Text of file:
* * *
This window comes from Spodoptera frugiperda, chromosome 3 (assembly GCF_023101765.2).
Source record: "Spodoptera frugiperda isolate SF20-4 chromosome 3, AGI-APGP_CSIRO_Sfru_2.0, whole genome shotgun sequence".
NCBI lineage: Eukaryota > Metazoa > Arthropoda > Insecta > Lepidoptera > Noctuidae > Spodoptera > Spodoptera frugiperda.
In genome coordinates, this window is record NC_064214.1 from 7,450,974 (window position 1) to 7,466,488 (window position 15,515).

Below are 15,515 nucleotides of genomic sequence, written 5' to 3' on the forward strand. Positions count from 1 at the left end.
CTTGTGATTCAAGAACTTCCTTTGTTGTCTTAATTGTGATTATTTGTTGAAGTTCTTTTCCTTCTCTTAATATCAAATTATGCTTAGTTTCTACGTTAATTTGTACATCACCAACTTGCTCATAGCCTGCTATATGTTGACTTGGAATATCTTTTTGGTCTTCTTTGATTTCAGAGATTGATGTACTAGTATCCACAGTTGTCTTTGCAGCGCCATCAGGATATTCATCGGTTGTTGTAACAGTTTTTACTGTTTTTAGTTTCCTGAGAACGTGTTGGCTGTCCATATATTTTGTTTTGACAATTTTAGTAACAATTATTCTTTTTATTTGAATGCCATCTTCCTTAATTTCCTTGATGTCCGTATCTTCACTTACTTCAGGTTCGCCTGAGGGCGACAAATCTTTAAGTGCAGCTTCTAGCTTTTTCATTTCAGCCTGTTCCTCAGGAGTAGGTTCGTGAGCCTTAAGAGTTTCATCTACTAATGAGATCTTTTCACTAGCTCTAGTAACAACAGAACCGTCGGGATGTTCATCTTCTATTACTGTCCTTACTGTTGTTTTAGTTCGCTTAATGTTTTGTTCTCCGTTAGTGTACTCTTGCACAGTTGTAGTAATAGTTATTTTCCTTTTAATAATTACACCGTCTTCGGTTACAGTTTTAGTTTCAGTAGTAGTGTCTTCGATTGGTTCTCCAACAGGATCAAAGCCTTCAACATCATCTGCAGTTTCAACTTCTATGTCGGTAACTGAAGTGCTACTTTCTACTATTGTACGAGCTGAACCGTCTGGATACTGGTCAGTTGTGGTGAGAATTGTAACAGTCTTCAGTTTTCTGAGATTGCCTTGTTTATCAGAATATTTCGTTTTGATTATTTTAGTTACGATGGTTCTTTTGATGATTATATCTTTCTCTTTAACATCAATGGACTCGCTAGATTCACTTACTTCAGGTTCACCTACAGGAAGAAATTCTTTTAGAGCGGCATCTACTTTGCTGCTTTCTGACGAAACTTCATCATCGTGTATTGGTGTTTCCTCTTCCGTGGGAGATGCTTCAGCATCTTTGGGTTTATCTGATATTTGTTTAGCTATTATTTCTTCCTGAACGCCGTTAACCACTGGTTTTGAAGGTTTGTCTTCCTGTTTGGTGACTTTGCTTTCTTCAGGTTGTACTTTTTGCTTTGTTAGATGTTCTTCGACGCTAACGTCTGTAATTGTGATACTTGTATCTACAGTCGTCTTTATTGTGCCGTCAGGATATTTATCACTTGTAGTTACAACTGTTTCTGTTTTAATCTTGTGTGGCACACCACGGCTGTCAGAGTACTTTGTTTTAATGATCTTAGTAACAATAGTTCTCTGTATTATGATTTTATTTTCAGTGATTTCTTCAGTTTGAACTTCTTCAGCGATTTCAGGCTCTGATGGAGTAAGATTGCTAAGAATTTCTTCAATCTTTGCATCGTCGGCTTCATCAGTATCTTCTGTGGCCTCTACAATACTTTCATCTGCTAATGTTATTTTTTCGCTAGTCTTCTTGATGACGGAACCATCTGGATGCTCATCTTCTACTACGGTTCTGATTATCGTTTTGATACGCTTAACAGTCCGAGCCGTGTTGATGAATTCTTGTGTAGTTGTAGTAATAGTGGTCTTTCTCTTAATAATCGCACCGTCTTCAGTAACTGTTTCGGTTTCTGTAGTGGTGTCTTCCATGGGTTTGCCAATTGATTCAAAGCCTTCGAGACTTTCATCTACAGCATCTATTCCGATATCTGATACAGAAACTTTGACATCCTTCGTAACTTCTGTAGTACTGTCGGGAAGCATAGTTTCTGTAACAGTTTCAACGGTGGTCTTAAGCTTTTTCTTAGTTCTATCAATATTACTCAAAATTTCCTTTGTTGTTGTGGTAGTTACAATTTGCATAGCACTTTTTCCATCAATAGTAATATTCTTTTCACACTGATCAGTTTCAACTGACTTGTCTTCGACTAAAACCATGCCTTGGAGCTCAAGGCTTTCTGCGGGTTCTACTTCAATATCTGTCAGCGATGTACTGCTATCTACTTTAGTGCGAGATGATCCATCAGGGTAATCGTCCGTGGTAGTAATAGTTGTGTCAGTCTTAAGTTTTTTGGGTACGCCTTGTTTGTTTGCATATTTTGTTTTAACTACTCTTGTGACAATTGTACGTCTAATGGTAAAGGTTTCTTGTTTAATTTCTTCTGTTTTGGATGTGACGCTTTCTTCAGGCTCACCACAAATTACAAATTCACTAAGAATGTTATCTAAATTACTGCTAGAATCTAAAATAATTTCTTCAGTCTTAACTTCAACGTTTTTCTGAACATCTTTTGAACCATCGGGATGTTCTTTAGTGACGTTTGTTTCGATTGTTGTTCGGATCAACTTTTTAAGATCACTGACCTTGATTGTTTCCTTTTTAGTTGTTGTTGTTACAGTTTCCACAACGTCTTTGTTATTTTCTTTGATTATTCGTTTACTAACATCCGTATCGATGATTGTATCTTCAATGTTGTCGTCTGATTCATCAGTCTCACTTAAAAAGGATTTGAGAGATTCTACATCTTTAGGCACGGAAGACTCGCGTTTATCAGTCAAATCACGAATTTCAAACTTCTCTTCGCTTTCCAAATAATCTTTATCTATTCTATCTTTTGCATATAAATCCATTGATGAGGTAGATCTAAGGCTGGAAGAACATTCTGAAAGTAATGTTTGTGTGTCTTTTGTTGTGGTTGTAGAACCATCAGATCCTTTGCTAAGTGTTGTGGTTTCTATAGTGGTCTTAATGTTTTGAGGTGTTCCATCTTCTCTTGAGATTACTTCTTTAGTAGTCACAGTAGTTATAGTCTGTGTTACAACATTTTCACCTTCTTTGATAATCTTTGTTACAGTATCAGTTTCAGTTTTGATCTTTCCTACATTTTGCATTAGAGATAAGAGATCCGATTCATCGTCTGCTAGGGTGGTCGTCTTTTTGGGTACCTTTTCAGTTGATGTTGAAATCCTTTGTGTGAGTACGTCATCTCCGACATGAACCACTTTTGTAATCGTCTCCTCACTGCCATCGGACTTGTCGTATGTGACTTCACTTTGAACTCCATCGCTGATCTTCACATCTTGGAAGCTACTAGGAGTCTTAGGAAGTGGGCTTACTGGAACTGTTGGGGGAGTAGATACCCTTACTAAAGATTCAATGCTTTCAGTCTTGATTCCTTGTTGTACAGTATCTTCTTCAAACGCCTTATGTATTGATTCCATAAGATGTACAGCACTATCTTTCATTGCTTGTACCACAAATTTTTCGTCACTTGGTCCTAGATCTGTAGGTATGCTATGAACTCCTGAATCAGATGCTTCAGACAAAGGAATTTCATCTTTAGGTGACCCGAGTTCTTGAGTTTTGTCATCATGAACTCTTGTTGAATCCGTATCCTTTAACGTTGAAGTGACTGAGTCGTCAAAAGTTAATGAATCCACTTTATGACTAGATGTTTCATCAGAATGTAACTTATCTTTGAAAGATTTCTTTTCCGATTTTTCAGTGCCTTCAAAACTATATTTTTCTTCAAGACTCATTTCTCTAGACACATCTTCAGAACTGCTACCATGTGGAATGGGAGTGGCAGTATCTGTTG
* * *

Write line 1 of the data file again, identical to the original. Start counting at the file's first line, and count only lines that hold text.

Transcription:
This window comes from Spodoptera frugiperda, chromosome 3 (assembly GCF_023101765.2).